LAMB: Well, I mean, if today you had to point your finger to four or five institutions that are places where people go now to get their direction in politics …
BEINART: Good question.
LAMB: … and who have an influence on the discussion and setting the agenda and all that.
BEINART: I think first and foremost, without a doubt, are still the elite newspapers – the "New York Times,” the "Washington Post,” the "Wall Street Journal,” the "L.A. Times.” I think there’s no question about it.
I think they set the agenda for TV, to a large extent. I think that the cable news shows are really looking at what is considered important by those newspapers in deciding what, then, they want to have discussions about.
And I think the blogs, even though the blogs have become very important, the blogs are often playing off of, and commenting on, what is in those newspapers, often critically. And it is those newspapers, still, that are providing much of the best reporting, day in and day out, about what’s happening in the rest of the world.
As someone from an opinion magazine, we do reporting, yes. But you can’t have opinions unless you have information. And those are still our best sources of information.
LAMB: OK. Put yourself aside, because this piece obviously has made a difference. Who’s doing the most original thinking who’s writing today, about any of these of these subjects we’re talking about?
BEINART: Gosh. There are a lot of people. To choose someone on my own magazine – although I won’t only choose people on my own magazine – John Judas, who’s a colleague of mine, who actually quite disagrees with this article, has a somewhat different perspective. I think he’s done very, very important work, also looking at history.
He wrote a book about America’s history with empire, about Woodrow Wilson and Theodore Roosevelt as a way of looking at this period. He’s now looking at the history, about the relationship between religion and foreign policy. I think he’s having a very important impact.
I think on the right, George Will is someone who is a very, very important voice for what’s conservatism is in America today, someone with – someone – one of my critiques of some degree of conservatives, is that they’re willing to move with whatever the Bush administration says. And the Bush administration radically redefines conservatism going, in saying we should be against nation building to being for, and they all jump on the bandwagon.
One of the things I really admire about George W. Will is, I think – George Will – is I think he has a deeper understanding of what it means to be a conservative, and what that intellectual tradition means. And that means he doesn’t get as swayed as much by what the Republican Party happens to be saying at that particular moment, even though he is often in agreement with them.
LAMB: In one of our discussions on Q&A we had Paul Weyrich here, who was the founder of the Heritage Foundation. And you’re at Brookings right now.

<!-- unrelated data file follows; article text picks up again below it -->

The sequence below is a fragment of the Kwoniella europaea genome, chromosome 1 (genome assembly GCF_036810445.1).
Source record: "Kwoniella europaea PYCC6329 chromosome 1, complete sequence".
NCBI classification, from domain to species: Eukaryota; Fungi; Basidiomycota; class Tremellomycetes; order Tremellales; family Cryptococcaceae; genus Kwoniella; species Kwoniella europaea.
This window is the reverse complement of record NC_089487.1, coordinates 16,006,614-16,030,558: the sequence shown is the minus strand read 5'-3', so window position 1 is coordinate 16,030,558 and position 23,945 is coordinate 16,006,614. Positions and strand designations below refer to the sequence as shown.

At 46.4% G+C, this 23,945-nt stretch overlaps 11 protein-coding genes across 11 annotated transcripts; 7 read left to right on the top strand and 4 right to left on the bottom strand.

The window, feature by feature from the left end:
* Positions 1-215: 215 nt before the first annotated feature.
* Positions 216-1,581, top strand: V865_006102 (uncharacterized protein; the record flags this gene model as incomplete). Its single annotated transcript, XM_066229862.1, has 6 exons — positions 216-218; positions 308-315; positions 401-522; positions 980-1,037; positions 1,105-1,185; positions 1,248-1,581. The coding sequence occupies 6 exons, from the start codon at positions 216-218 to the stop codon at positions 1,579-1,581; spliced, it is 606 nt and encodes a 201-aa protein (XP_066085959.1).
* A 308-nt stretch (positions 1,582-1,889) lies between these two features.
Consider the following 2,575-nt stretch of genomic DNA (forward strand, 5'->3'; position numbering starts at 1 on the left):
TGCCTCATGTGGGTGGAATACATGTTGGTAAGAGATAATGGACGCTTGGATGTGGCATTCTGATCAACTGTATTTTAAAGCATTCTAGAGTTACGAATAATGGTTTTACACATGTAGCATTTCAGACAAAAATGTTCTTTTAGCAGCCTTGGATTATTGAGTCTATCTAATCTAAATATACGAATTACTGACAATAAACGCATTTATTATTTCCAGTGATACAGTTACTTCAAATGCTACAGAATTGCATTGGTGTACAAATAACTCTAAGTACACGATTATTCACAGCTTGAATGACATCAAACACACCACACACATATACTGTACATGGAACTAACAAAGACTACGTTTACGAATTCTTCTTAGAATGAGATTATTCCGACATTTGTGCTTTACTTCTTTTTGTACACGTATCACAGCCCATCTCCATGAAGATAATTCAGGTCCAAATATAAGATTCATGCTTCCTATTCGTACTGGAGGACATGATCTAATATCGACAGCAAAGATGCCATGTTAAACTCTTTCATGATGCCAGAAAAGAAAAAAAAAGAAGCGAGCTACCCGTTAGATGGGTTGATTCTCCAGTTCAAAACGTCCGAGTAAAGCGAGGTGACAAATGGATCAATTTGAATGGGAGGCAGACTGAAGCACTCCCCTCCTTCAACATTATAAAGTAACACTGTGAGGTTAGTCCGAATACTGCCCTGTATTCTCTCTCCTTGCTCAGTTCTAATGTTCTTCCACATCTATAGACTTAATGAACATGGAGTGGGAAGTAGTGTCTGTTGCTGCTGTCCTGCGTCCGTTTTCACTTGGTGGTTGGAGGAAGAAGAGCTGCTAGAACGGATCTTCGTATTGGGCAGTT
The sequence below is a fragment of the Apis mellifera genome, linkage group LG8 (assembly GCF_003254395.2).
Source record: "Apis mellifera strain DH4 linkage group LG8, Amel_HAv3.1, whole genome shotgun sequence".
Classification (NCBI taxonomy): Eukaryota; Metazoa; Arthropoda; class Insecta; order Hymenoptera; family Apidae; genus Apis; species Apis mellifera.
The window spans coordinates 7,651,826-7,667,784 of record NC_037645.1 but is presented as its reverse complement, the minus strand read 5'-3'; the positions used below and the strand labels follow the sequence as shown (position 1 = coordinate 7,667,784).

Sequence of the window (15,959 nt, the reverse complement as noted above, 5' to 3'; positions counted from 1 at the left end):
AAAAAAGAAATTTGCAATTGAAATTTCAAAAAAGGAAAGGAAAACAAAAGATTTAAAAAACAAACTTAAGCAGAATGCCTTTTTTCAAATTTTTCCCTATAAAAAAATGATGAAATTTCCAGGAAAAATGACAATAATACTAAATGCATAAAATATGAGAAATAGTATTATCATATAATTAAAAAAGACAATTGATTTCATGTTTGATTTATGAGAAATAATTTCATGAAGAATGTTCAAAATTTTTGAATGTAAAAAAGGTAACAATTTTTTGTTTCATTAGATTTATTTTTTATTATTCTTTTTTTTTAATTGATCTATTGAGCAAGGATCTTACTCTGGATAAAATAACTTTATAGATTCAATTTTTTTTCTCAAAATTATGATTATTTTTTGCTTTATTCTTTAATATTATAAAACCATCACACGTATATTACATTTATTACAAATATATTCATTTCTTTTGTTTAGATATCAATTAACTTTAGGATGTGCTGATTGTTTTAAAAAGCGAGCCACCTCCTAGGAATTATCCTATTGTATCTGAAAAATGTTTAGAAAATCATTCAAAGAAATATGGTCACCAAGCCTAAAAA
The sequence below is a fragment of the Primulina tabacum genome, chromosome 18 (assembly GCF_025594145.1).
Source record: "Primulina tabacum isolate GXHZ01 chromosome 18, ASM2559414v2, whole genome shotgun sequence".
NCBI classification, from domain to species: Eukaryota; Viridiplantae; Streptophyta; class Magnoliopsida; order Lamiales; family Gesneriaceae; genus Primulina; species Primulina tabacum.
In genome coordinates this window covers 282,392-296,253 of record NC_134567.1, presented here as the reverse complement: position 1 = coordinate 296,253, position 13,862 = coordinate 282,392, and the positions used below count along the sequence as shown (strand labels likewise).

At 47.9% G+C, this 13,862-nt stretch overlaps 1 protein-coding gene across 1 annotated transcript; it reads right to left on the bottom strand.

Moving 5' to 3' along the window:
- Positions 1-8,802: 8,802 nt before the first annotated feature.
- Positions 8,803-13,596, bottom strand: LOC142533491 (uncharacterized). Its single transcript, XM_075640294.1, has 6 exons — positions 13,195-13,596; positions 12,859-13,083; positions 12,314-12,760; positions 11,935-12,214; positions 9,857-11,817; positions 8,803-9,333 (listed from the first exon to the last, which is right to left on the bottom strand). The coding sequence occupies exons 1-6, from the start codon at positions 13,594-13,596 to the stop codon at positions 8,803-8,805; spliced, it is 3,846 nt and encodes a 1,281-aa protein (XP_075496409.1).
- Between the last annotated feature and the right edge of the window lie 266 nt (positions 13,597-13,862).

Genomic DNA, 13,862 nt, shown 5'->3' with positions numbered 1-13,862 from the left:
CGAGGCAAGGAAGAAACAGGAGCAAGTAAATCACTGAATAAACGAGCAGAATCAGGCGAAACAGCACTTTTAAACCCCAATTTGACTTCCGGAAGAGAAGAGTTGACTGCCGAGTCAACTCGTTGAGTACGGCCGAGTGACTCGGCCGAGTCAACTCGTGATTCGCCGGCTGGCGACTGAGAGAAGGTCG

Where are the hubs around town now, where there is power among these think tanks? Which ones are the strongest?
BEINART: Well, the conservative think tanks, I think, are going to have an advantage, because its their movement that’s in power, so they are going to have greater access to the instruments of power.
LAMB: Which ones?
BEINART: Well, I think certainly an institution like the American Enterprise Institute has been very influential in helping to set what you might call the neoconservative foreign policy agenda. No question about that.
Heritage, I think, perhaps a little bit less influential in terms of the big ideas, but influential at a programmatic level, in terms of specific legislation.
I think on the liberal side, I think Brookings has always been seen as a place where the quality of scholarship was exceptionally high, and has a number of people who have really gotten a lot of attention for their work. If you think of someone like Ken Pollack, for instance, who I think was probably, maybe the single most important liberal supporter of the Iraq war and now has an important book about Iran.
The new Center For American Progress, started by John Podesta, I think has become a very important way for liberals to get out their message. A place like the New America Foundation, the Progressive Policy Institute, which is connected to the DLC, is a place for which I have a great – a lot of sympathy (ph) for many of the people there.
So there are a number of institutions on the liberal side …
LAMB: And this may sound like a strange question, but what’s it like inside a think tank? I mean, outsiders looking in, you think about it’s just a – it’s a clubby atmosphere, that you all get together every day and, you know, a lot of conversation and trading ideas.
What’s it like?
BEINART: My experience is that it’s a very quiet place. It’s a place that people allow you the time and space to do your work, although they are very collegial. I found it a wonderful place, not elitist at all. Friendly, but serious.
And I think one of the great things about a think tank is that people actually have the time to reflect. I think one of the concerns that I sometimes have about what’s happening with journalism is, the pressure to respond immediately to things always, to have an opinion immediately and put it on the Web, leads people to not have the time to really reflect and think and read and try to come up with more considered opinions.
And one of the things I really admire about Brookings is that, that’s what people there do.
LAMB: You know, somebody – and commentators always suggest that if only John Kerry – and not just, any race – if only John Kerry or Bob Dole or whatever candidate in the past had changed this or changed that, they could have gotten elected.
Is there – does anybody ever just say, the person that won, won because people like him more than they like the other guy?